In the Journals

Young MSM may not completely recover from PrEP-related bone density loss

Adolescents who take pre-exposure prophylaxis, or PrEP, for HIV prevention may experience a loss of bone mineral density during treatment. Most patients can experience partial or full recovery of BMD within 48 weeks after discontinuing the medication, but a recent study published in Clinical Infectious Diseases suggested that teens aged 15 to 19 years may not make a full recovery, especially in lumbar spine and whole body BMD Z-scores.

“PrEP use in adolescents and young adult [men who have sex with men (MSM)] raises concerns because bone growth continues into early adulthood,” Peter L. Havens, MD, MS, professor in the department of pediatrics at the Medical College of Wisconsin and the Children’s Hospital of Wisconsin, and colleagues wrote. “Peak bone mass, typically achieved in the mid-20s, predicts bone fractures later in life. Drugs decreasing bone mass or limiting bone growth during adolescence might increase fracture risk during adulthood.”

The researchers examined data from a preplanned extension phase of two open-label studies of PrEP with emtricitabine and tenofovir disoproxil fumarate (FTC/TDF, Truvada) in young MSM aged 15 to 17 years and 18 to 22 years. The trials were identical and lasted 48 weeks. All participants who were included in the original trials who lost or failed to accrue bone or demonstrated signs of renal toxicity (n = 179) were included in the extension phase.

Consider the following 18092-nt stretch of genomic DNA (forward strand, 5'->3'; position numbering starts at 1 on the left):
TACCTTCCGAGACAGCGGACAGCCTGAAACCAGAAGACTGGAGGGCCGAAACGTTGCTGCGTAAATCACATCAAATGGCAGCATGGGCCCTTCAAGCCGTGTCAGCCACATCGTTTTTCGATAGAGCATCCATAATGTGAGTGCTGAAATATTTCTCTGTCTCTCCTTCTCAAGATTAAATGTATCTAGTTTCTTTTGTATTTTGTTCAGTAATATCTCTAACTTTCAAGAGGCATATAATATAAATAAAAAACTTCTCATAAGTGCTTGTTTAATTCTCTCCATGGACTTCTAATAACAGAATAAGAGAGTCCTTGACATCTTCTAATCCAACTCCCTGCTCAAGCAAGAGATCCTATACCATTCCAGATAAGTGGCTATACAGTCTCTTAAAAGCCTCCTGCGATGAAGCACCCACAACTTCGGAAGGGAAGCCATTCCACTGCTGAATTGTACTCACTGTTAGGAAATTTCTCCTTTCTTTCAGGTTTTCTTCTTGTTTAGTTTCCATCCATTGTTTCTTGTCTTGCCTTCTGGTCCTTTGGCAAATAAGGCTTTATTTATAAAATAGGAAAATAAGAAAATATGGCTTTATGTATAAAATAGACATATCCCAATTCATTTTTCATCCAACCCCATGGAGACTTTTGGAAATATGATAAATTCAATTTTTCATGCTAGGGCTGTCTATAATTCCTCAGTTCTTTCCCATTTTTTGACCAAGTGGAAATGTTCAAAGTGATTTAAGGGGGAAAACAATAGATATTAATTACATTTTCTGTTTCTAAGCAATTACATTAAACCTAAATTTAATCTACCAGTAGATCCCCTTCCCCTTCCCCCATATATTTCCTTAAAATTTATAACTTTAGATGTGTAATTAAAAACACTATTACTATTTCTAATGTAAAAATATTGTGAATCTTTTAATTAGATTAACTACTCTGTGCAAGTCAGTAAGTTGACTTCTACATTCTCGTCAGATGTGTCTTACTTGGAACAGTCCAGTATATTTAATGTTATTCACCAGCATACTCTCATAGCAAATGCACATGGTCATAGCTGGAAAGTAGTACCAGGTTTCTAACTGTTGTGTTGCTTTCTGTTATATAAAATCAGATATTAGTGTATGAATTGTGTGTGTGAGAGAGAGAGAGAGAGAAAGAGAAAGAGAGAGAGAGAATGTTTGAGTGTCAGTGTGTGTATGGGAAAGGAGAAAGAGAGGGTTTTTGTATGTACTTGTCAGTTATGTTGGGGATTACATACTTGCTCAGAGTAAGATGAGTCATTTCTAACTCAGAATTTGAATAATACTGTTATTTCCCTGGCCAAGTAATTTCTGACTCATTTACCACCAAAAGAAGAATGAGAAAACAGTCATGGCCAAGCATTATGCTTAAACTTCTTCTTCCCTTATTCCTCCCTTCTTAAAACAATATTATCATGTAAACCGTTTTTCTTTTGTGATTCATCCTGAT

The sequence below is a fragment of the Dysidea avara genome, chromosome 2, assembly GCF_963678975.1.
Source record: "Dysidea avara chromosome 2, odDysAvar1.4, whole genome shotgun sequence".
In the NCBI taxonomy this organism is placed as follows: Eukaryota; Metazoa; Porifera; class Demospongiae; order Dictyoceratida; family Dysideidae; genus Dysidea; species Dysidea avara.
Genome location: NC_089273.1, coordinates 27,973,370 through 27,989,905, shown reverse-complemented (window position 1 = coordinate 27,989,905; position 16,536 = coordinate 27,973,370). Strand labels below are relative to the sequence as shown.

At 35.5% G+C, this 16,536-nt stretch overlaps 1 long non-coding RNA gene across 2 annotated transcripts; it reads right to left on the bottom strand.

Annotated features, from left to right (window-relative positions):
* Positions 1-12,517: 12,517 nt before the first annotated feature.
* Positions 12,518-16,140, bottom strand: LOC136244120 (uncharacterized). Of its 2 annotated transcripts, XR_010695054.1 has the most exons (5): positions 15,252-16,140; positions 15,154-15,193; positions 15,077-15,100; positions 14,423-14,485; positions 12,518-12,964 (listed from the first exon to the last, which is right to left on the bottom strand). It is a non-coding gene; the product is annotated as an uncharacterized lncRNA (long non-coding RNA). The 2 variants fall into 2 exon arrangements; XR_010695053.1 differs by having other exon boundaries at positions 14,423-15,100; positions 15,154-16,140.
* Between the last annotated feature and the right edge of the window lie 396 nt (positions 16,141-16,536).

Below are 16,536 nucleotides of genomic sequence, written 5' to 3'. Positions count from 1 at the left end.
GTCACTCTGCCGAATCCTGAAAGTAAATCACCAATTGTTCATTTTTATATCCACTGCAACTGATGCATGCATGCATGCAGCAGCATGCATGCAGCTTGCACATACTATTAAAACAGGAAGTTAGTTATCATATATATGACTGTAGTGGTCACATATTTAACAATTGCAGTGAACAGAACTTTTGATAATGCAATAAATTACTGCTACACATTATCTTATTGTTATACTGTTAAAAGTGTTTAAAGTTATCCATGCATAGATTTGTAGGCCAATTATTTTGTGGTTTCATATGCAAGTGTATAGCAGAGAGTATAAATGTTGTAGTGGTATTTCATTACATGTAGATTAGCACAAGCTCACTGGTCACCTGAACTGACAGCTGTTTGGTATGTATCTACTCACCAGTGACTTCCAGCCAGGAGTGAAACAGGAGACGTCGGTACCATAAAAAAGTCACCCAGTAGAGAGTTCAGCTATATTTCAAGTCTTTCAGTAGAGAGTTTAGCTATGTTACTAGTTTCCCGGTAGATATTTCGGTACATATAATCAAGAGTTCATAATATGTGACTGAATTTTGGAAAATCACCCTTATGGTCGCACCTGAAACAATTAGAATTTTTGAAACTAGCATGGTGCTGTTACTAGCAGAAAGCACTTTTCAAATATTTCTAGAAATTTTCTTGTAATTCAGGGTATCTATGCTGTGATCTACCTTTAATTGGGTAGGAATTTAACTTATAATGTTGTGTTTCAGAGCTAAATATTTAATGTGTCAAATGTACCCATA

During the study, 12 participants discontinued treatment and 17 continued PrEP through other medical providers. The study was eventually narrowed down to 91 seronegative participants who had no further PrEP use following the trials and had one or more visit.

Havens and colleagues observed a decrease in lumbar spine BMD (LS-BMD), total hip BMD (HIP-BMD) and whole body BMD (WB-BMD) among these patients by week 24 of PrEP use, but LS-BMD and WB-BMD rebounded to baseline levels by week 48 and increased after discontinuing the medication. At 48 weeks following discontinuation of therapy, HIP-BMD and WB-BMD returned baseline levels, and LS-BMD exceeded the baseline.

Participants’ Z-scores for LS-BMD, HIP-BMD and WB-BMD were low on week 24 of treatment and remained low throughout their use of PrEP. After PrEP was stopped, Z scores for LS-BMD and WB-BMD remained below baseline, whereas HIP-BMD was returned to baseline.

According to the researchers, teens aged 15 to 19 years had more significant declines in Z-scores for LS-BMD and WB-BMD during PrEP use compared with those aged 20 to 22 years. The Z-scores improved among those aged 20 to 22 years but not among the younger participants. The researchers wrote that this “is a concerning finding.”

“While bone toxicity risk is counterbalanced by HIV acquisition protection, there is continued need for strategies to mitigate bone loss in at-risk young MSM during adolescence and early adulthood, when bone mass should be accruing,” Havens and colleagues wrote. – by Katherine Bortz

Disclosures: Havens reports no relevant financial disclosures. Please see the study for all other authors’ relevant financial disclosures.